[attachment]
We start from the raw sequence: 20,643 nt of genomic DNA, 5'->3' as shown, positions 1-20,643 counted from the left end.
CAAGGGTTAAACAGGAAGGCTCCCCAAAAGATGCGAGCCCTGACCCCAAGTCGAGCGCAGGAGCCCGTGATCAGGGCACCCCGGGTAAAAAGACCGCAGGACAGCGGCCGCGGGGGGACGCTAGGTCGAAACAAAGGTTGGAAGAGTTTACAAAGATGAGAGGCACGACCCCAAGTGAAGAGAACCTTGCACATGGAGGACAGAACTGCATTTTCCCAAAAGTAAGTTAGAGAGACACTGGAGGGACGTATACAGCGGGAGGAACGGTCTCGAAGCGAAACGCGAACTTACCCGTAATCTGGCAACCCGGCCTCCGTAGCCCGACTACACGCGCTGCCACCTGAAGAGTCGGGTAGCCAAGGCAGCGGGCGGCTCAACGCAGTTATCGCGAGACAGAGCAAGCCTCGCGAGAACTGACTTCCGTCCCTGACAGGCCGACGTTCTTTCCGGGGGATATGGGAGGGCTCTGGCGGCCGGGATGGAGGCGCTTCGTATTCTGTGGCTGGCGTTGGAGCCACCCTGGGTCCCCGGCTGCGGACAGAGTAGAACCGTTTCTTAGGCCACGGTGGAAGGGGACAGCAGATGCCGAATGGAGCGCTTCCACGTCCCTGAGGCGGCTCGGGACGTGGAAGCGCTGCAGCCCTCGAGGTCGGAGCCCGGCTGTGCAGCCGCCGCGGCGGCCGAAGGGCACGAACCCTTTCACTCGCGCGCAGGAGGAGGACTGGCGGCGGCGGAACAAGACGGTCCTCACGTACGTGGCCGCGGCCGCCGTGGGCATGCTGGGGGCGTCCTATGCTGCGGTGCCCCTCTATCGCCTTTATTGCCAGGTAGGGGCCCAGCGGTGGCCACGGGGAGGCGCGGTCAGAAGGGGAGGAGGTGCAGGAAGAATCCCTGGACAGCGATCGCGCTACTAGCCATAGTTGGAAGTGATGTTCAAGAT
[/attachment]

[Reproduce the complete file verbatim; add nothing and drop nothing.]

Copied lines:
We start from the raw sequence: 20,643 nt of genomic DNA, 5'->3' as shown, positions 1-20,643 counted from the left end.
CAAGGGTTAAACAGGAAGGCTCCCCAAAAGATGCGAGCCCTGACCCCAAGTCGAGCGCAGGAGCCCGTGATCAGGGCACCCCGGGTAAAAAGACCGCAGGACAGCGGCCGCGGGGGGACGCTAGGTCGAAACAAAGGTTGGAAGAGTTTACAAAGATGAGAGGCACGACCCCAAGTGAAGAGAACCTTGCACATGGAGGACAGAACTGCATTTTCCCAAAAGTAAGTTAGAGAGACACTGGAGGGACGTATACAGCGGGAGGAACGGTCTCGAAGCGAAACGCGAACTTACCCGTAATCTGGCAACCCGGCCTCCGTAGCCCGACTACACGCGCTGCCACCTGAAGAGTCGGGTAGCCAAGGCAGCGGGCGGCTCAACGCAGTTATCGCGAGACAGAGCAAGCCTCGCGAGAACTGACTTCCGTCCCTGACAGGCCGACGTTCTTTCCGGGGGATATGGGAGGGCTCTGGCGGCCGGGATGGAGGCGCTTCGTATTCTGTGGCTGGCGTTGGAGCCACCCTGGGTCCCCGGCTGCGGACAGAGTAGAACCGTTTCTTAGGCCACGGTGGAAGGGGACAGCAGATGCCGAATGGAGCGCTTCCACGTCCCTGAGGCGGCTCGGGACGTGGAAGCGCTGCAGCCCTCGAGGTCGGAGCCCGGCTGTGCAGCCGCCGCGGCGGCCGAAGGGCACGAACCCTTTCACTCGCGCGCAGGAGGAGGACTGGCGGCGGCGGAACAAGACGGTCCTCACGTACGTGGCCGCGGCCGCCGTGGGCATGCTGGGGGCGTCCTATGCTGCGGTGCCCCTCTATCGCCTTTATTGCCAGGTAGGGGCCCAGCGGTGGCCACGGGGAGGCGCGGTCAGAAGGGGAGGAGGTGCAGGAAGAATCCCTGGACAGCGATCGCGCTACTAGCCATAGTTGGAAGTGATGTTCAAGAT